Charlie, thanks very much for this thorough post. There is one thing I'm not sure I understand: in the first two paragraphs, you bolded / underlined for emphasis that these licensing changes pertain to *commercial* use of Java. I'm a CF developer working for an entirely state & federally grant-funded department in a public university. I would think that qualifies us as "not commercial," but in my other research & reading on this issue, I've only seen a distinction between "commercial" and "personal desktop" use of Java. We would be closer to commercial than to personal desktop use if any organizational use is considered commercial (even if it's not for profit), but that just doesn't feel right. My understanding is that CF has a large user base among governmental agencies, so this may be a question others would have as well. I haven't found an answer to this in my other research, so was wondering if you had any sense of what the correct answer is.
# Posted By Bugs Meany | 12/4/18 1:45 PM
Bugs, it's funny you should ask. I literally just got off a troubleshooting call with a university, where after helping solve their issue I was explaining also this Java licensing issue, and we wondered the same thing: is Oracle referring to "commercial" as in simply "not personal" or as in "profit-making".

Like you, I read it as "not personal", and therefore WOULD mean that schools, gov agencies, and non-profits would all be under the same "commercial" umbrella.

But I don't know, and I will dig around to see if I can find clarification. If I do, I will share it here as a comment (and then update the blog post).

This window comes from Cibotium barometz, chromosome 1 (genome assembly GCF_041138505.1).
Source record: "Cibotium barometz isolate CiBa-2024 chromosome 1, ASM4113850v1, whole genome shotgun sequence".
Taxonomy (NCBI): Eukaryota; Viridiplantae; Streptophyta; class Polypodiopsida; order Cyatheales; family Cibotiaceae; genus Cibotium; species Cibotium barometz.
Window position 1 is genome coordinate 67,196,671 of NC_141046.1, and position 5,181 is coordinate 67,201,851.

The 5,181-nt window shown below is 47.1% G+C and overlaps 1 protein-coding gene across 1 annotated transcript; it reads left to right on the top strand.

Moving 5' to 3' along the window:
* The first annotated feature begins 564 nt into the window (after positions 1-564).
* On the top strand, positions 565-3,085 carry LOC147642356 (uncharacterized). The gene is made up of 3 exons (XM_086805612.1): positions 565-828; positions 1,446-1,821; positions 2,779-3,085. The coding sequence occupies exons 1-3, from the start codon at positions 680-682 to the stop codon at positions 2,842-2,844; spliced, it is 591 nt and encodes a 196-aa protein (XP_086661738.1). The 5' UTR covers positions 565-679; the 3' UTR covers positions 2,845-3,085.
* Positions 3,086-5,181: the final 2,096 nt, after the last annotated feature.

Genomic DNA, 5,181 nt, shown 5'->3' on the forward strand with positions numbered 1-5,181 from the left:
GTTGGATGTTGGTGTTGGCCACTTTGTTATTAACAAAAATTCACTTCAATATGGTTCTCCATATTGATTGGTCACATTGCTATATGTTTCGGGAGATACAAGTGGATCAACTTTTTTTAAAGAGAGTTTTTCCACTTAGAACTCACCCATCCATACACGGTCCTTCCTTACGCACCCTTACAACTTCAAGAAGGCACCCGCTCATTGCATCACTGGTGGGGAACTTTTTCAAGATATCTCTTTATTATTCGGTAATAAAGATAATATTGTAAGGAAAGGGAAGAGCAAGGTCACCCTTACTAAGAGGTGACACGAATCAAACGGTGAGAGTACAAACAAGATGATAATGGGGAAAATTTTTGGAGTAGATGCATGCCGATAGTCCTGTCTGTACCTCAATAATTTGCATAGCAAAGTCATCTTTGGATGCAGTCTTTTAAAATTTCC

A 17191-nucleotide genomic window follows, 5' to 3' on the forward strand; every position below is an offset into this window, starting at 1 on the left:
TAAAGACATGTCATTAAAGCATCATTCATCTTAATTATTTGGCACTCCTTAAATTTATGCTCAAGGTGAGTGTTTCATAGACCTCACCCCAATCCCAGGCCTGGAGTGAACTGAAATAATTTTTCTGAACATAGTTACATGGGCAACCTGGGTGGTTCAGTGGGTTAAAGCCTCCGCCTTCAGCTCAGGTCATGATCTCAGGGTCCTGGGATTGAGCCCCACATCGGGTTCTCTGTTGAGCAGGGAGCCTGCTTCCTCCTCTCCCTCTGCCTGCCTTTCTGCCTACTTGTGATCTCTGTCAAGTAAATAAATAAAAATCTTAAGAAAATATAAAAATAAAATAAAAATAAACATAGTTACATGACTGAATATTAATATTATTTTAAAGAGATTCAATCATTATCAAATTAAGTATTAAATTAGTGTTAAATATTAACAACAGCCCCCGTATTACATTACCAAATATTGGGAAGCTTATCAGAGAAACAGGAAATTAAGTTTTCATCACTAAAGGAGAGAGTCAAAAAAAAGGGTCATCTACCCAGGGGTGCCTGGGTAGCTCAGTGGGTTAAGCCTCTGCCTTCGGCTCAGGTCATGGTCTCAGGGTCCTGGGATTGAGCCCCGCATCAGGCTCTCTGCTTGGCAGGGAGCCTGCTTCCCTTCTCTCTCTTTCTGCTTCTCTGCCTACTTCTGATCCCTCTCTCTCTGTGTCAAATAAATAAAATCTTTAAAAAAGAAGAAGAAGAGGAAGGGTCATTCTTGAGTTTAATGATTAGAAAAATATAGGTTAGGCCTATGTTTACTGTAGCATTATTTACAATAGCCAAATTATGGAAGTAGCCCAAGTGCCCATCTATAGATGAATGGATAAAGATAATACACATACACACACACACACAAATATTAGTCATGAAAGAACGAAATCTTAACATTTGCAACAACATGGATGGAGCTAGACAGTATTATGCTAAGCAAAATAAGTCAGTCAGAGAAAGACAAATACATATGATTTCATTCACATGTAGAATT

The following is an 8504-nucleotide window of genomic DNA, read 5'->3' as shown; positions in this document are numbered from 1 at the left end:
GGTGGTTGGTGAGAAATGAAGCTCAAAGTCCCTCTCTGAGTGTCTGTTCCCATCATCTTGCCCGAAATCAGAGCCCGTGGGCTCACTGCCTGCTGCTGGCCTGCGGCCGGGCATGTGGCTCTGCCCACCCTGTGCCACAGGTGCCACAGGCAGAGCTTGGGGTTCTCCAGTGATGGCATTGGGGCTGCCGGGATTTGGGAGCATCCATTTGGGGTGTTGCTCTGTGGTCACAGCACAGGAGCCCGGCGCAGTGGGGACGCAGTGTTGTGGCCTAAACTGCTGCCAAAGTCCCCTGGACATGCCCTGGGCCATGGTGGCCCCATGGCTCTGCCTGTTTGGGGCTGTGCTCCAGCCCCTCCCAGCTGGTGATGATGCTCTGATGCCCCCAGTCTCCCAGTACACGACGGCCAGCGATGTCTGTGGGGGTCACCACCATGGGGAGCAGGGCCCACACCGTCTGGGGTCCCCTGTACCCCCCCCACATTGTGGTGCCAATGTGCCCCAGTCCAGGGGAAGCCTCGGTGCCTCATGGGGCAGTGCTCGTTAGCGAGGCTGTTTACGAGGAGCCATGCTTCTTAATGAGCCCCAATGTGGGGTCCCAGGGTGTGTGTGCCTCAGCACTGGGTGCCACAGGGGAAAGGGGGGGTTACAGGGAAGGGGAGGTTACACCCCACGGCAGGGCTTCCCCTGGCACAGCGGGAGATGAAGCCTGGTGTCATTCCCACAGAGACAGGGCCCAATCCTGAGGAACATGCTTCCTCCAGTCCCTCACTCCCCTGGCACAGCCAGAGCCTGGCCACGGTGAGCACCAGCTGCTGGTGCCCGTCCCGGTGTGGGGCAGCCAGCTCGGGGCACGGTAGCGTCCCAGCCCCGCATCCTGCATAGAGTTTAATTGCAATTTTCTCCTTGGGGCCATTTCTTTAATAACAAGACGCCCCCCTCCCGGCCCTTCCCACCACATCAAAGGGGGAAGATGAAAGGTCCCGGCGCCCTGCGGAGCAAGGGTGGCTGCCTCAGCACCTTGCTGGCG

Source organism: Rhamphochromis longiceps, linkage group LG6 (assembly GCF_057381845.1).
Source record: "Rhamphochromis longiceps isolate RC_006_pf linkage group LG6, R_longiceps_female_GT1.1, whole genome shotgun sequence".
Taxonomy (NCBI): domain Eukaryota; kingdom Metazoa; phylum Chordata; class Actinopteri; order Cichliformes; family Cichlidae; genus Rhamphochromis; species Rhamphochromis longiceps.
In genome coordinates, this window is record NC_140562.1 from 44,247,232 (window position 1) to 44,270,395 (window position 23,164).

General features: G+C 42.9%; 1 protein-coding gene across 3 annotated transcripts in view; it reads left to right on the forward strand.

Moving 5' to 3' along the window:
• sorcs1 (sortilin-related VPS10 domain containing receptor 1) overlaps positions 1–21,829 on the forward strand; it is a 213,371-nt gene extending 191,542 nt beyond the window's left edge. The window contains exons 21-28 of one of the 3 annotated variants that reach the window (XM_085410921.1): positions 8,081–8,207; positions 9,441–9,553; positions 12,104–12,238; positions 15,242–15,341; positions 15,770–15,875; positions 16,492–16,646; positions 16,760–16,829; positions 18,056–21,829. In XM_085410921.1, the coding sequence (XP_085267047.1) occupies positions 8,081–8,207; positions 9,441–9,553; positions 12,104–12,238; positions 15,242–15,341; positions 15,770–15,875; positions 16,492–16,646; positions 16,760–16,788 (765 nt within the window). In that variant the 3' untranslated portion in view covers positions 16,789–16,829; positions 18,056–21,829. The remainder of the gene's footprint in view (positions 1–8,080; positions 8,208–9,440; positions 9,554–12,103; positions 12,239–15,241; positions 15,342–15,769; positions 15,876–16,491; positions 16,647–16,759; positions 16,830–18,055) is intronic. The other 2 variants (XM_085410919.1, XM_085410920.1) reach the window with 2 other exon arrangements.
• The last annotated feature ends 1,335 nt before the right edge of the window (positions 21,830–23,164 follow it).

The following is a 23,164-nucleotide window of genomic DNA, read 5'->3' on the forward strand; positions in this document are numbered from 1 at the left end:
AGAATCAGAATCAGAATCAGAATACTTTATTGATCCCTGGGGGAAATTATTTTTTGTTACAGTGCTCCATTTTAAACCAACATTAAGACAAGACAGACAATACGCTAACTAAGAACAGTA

Finally, I will add that while there is indeed lots of use of CF in such agencies (gov/school/non-profit), my own observation (among my clients and in the community) is that it's probably split evenly among this "commercial" and "non-profit" distinction, so really, the issue affects us all (who use CF)--or again, needs to be answered.

And as I say above, it's really Adobe who needs to answer this for us: whether identifying that they will support an openjdk, or perhaps license Java for us (a stretch, I realize, but indeed a possible option).

My sense is that they will support an openjdk. Then it will be on us (like all in the Java community) to deal with the implications of that (also discussed above, and in my follow-up post on Coretto, as one openjdk alternative.)
# Posted By charlie arehart | 12/4/18 2:03 PM
Charlie, thanks for your reply. Likewise, if I'm able to determine one way or the other how gov / school / nonprofits are categorized for these purposes, I'll come back and let you know.

Hope you got a smile out of the Bugs Meany reference. For anyone reading who isn't familiar, in the Encyclopedia Brown books mentioned in Charlie's 11/16/2018 12:54pm comment above, Bugs Meany was the leader of the Tigers, a neighborhood pack of bullies who liked to hassle Encyclopedia and his friend Sally Kimball. (My older son is now at the right age to be reading those books.)
# Posted By Bugs Meany | 12/4/18 2:14 PM
Ah, cool. I thought I DID recognize the name, but I have to admit it's been...a, um, long while...since I read the books. :-)
# Posted By charlie arehart | 12/4/18 2:19 PM
OK, I have confirmed now more specifics, about whether this issue is about "commercial" use (only, as in for profit). That is NOT the case. It's about ANY use in production.

If you visit the downloads page for Java, for instance (https://www.oracle.c...),in the section on Java 11 it refers us to the new license: